Next, consider your position. Is your job relatively stable? Do you already have some savings set aside? How much? With any other decision-making partner in your household, figure out a division of savings and debt payment that you are comfortable with. If you have a relatively stable job, and some savings, maybe you could put 15% — $42 — of your (formerly) wasted income toward savings each month. The other 85% could go toward debt reduction. $42 isn’t a lot, but if you are in a reasonably good place (excepting your debt) the important thing is to keep saving money. When you get a windfall or a bonus, divide that “extra” money up according to your plan, and use it for debt/savings.

If you have no savings, and you are concerned about your job, your wasted money should perhaps go mostly to building up a safety net, using higher yield options, such as a rewards checking account, CD ladder, money market investment or even short-term bond funds. And, if you are indecisive about the whole thing, go 50-50 on debt reduction and building up savings. The important thing is to make a plan and stick to it, developing better personal finance habits. Once you have paid off your debt, put the money you were using to make debt payments into savings.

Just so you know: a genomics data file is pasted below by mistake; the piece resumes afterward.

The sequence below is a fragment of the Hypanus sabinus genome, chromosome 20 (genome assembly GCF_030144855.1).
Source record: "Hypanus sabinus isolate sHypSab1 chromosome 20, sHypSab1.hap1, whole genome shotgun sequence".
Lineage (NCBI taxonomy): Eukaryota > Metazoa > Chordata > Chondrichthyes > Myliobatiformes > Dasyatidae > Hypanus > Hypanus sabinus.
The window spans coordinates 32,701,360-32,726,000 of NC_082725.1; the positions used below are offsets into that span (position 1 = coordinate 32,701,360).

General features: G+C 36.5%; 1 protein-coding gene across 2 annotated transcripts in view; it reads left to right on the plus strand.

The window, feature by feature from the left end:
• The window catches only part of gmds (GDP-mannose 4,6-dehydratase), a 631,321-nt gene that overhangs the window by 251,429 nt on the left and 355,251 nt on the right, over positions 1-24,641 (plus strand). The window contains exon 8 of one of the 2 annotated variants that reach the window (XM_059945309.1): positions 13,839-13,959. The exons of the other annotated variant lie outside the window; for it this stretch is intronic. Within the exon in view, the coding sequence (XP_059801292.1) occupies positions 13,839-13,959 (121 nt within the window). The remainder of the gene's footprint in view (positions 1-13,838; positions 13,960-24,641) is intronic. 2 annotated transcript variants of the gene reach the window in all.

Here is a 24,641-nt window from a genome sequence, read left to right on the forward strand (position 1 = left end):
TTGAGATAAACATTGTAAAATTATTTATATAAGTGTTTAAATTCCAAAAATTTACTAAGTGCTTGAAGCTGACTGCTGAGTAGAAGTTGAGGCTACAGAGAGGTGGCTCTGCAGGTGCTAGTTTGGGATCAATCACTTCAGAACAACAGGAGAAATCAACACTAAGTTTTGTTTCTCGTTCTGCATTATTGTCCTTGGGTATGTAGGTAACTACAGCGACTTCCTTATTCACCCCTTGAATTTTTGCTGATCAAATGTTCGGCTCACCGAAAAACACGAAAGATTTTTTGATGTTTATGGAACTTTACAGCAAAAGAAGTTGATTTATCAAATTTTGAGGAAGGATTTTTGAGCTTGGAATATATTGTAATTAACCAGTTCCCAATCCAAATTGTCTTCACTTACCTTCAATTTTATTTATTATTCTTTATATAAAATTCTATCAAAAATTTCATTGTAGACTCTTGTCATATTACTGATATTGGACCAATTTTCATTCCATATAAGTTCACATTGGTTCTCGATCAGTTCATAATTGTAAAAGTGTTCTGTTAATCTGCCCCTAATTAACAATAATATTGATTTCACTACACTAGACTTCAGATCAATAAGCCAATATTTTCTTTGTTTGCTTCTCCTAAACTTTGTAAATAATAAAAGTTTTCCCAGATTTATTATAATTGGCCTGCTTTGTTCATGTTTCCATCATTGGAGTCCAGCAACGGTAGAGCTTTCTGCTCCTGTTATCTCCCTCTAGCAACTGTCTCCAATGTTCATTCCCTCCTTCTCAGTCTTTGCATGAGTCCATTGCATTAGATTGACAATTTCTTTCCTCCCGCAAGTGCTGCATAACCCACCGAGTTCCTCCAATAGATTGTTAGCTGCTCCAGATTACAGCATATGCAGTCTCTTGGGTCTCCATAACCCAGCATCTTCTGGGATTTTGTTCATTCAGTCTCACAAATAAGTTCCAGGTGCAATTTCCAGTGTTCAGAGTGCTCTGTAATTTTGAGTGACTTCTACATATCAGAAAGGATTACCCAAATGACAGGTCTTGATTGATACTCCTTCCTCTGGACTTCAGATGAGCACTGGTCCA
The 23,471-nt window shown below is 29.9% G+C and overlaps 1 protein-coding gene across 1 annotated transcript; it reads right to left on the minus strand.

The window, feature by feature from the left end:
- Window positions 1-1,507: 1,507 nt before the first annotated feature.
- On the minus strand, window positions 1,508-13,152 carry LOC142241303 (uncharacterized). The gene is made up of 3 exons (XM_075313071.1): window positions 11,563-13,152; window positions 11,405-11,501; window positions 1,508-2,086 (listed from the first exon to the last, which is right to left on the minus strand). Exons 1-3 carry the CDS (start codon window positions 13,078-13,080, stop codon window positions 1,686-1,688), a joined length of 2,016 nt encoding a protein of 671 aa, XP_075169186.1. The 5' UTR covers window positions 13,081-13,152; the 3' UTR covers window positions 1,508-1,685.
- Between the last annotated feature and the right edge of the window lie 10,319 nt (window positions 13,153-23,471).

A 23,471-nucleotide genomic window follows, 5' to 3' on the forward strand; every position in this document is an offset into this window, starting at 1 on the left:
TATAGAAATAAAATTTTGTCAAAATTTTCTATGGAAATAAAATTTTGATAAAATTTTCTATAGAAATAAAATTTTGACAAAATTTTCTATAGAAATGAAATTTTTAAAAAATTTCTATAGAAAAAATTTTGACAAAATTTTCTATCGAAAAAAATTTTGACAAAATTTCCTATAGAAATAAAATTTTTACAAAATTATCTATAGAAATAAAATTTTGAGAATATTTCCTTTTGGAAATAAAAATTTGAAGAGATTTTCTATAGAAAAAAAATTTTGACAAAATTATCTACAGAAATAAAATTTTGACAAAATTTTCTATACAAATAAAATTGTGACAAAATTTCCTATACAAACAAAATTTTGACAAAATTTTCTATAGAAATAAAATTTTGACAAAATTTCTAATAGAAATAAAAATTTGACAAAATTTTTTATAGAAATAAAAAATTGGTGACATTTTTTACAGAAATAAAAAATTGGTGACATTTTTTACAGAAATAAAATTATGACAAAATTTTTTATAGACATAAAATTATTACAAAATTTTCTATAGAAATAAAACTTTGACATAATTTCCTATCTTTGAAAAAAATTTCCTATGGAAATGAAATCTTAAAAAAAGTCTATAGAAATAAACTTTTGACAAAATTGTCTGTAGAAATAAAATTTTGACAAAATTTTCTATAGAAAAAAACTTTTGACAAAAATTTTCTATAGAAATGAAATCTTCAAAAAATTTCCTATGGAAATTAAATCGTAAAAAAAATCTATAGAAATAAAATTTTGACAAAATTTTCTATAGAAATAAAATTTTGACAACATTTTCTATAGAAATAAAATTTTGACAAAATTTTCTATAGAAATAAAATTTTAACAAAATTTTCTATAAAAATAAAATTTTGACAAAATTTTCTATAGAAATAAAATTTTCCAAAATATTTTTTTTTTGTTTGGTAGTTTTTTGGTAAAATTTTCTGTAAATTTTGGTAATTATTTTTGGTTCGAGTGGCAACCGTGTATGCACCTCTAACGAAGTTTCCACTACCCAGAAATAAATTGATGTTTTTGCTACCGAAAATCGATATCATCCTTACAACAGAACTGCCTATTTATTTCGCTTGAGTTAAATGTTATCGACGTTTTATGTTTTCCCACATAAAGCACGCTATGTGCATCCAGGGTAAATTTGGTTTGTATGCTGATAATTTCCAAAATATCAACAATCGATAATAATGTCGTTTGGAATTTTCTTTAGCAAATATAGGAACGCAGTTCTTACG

Obviously, you should try to squeeze more than just 7% of your income out for savings and/or debt reduction. If you can find 15% — or even 20% — that would be much better. You will build your savings and pay down your debt faster.

20 Responses to Reduce Debt or Save Money

  1. If I had cc debt of 9% and a savings rate of only 1%, I would go with the debt repayment option first. Once the debt was paid in full, I would then move that same amount of money over to a savings account.

    Scott @ The Passive Dad’s last blog post..Help Jump Start The Economy And Buy A New Car You Can’t Afford

  2. Miki says:

    the debt/savings discussion is very similar to the diet debate. The best diet/budget in the world won’t help unless you do the behavioral changes necessary to sustain the results in the long-term——a concept with which most Americans seem to be unfamiliar.

    Miki’s last blog post..Empathy And Innovation

  3. I agree with Passive Dad, but to a certain extent. I would first set up an emergency fund equaling 6 months of your expenses. Then, I would look to see if you have any “bad debt”, or debt where you are charged greater than a 9% interest rate.

    Great post!

    Happiness Is Better’s last blog post..Book Review: Ready, Fire, Aim – Zero to $100 Million in No Time Flat

  4. James Clark says:

    Many of us have used the credit issue we are facing now to death. Get out of debt and ask your self why all the largest buildings in all our towns are Banks or Insurance Companies. We are giving our money away every day in record amounts , with no equity coming out of it or value coming to us. Lost net worth,last year alone Americans lost a total of 51.4 trillion

  5. Ben says: